MINNEAPOLIS (WCCO) — As of Wednesday, more than a dozen states in the U.S. have declared states of emergency amid an outbreak of the COVID-19 strain of coronavirus, including such populous locations as California, Florida and New York.

While as of yet Minnesota has not declared a state of emergency, many wonder what that would entail if it comes to pass.

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For purposes of definition, a state of emergency means “an unforeseen combination of circumstances that calls for immediate action to prevent a disaster from developing or occurring,” as spelled out in Minnesota Statute 12.03, subdivision 3.

The list of functions that are considered affected in the event of an emergency in Minnesota include police services, medical and health services, warning services, and myriad other functions. The main goal is to “ensure that a comprehensive state emergency operations plan and emergency management program are developed and maintained.”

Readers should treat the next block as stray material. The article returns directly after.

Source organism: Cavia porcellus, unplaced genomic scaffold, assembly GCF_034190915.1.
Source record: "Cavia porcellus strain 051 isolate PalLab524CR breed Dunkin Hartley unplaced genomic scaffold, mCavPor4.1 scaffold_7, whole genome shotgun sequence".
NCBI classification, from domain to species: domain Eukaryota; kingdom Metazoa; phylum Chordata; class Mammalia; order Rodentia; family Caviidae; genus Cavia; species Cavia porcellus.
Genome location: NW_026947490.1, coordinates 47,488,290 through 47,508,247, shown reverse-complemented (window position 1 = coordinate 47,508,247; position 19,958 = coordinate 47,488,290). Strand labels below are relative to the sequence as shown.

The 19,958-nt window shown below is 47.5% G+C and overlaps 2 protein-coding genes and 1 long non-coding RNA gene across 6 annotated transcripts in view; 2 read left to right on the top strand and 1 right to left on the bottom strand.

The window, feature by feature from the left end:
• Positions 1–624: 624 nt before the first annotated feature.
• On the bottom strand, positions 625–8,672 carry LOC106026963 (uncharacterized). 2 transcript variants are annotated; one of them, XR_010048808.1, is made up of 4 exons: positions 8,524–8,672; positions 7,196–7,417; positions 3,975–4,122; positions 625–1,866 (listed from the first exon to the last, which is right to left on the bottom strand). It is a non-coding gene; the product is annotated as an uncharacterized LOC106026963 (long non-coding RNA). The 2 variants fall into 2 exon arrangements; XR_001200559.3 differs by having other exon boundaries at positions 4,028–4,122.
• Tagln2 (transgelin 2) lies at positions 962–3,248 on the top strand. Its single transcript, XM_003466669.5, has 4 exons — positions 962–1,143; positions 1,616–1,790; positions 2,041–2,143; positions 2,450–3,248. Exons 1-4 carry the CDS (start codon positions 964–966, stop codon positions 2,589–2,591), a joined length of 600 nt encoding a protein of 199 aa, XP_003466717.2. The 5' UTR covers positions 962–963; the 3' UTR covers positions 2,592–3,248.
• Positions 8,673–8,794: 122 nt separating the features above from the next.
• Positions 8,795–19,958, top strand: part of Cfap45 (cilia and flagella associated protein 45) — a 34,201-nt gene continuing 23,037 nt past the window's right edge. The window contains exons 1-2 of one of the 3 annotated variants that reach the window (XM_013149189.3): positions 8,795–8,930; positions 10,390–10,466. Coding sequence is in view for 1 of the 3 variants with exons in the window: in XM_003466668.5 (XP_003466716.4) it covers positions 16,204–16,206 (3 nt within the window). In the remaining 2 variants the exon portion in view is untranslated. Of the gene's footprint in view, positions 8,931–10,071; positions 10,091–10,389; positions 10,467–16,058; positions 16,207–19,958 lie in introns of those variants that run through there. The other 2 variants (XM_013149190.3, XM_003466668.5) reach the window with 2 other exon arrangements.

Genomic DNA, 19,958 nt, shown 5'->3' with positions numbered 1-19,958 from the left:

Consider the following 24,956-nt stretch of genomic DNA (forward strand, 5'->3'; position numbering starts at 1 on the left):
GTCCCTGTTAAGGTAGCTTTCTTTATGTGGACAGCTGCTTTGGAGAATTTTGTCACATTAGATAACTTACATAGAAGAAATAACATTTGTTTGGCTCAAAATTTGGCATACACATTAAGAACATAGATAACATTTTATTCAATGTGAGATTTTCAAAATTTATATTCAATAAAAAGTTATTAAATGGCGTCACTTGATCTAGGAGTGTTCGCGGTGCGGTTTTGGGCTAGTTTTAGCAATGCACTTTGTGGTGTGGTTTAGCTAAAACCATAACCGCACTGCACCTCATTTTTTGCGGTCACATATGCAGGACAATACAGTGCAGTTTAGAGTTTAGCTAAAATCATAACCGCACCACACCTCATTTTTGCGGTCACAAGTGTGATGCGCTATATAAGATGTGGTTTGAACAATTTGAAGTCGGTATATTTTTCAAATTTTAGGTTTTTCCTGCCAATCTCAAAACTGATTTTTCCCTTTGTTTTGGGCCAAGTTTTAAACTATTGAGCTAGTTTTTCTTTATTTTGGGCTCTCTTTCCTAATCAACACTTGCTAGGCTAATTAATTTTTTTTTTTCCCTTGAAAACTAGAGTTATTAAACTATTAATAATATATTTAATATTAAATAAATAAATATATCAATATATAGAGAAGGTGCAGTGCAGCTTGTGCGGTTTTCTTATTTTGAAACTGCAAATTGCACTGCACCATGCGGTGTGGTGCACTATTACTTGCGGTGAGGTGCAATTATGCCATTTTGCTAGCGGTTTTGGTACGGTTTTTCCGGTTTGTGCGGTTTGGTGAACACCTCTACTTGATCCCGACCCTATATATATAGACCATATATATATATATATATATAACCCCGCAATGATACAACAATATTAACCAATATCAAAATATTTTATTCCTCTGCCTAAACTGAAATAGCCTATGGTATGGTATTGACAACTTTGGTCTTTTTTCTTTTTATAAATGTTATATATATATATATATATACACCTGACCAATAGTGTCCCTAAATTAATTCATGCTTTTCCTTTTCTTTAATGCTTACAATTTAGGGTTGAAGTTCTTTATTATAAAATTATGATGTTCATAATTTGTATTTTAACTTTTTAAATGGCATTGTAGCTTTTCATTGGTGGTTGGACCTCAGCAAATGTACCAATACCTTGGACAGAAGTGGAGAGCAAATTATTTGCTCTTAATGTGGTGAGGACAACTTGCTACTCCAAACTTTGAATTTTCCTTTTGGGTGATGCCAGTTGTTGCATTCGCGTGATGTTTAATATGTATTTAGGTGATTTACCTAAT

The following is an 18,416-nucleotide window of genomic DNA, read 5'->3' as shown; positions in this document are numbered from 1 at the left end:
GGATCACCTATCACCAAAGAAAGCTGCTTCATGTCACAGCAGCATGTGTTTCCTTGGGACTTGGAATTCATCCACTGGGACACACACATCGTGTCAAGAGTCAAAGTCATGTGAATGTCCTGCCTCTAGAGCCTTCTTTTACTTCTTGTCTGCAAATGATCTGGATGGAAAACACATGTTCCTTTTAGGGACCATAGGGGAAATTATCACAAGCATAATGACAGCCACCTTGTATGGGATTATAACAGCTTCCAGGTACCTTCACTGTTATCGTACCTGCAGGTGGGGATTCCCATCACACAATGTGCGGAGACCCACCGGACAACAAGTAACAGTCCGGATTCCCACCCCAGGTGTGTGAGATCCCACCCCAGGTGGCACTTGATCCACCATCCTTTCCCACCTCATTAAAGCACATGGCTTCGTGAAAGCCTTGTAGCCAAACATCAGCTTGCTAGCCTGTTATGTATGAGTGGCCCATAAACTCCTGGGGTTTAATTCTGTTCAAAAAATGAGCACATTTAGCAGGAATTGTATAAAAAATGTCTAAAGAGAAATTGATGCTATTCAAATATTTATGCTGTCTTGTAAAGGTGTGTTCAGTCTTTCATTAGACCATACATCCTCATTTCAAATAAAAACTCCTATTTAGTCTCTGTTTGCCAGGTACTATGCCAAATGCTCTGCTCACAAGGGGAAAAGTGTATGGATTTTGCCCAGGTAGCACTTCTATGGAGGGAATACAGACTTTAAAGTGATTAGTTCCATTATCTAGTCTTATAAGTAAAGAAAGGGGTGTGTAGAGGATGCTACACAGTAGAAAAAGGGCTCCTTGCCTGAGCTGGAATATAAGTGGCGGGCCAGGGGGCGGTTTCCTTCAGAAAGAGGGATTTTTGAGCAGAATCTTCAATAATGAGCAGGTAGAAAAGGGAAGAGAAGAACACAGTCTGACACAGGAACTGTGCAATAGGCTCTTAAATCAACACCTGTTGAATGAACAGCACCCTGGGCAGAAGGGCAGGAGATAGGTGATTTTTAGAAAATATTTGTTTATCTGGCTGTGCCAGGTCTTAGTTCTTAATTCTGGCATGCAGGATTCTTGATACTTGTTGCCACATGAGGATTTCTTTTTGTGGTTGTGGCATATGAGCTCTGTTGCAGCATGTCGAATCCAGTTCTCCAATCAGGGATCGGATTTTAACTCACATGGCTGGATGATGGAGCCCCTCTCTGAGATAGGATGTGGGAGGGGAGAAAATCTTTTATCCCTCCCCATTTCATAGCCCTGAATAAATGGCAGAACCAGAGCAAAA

Because every emergency is different, the exact nature of how a state of emergency is carried out may vary.

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Here are some relevant resources for the State of Minnesota and state of emergency declarations:

Around The U.S.

In New York, Gov. Andrew Cuomo announced officials were implementing a “containment area” centered in New Rochelle, a suburb of New York City. Within the containment area, a 1-mile radius, large gathering places will be closed for two weeks, officials said.

In Massachusetts, Gov. Charlie Baker declared a state of emergency this week as positive COVID-19 cases edged toward triple digits, of which 70 were connected to a Biogen employee conference at the Marriott Long Wharf in Boston at the end of February.

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In California, Gov. Gavin Newsom announced a state of emergency following the state’s first death as a result of coronavirus (COVID-19), in order to allow more access resources, personnel and funding to aid in response to coronavirus.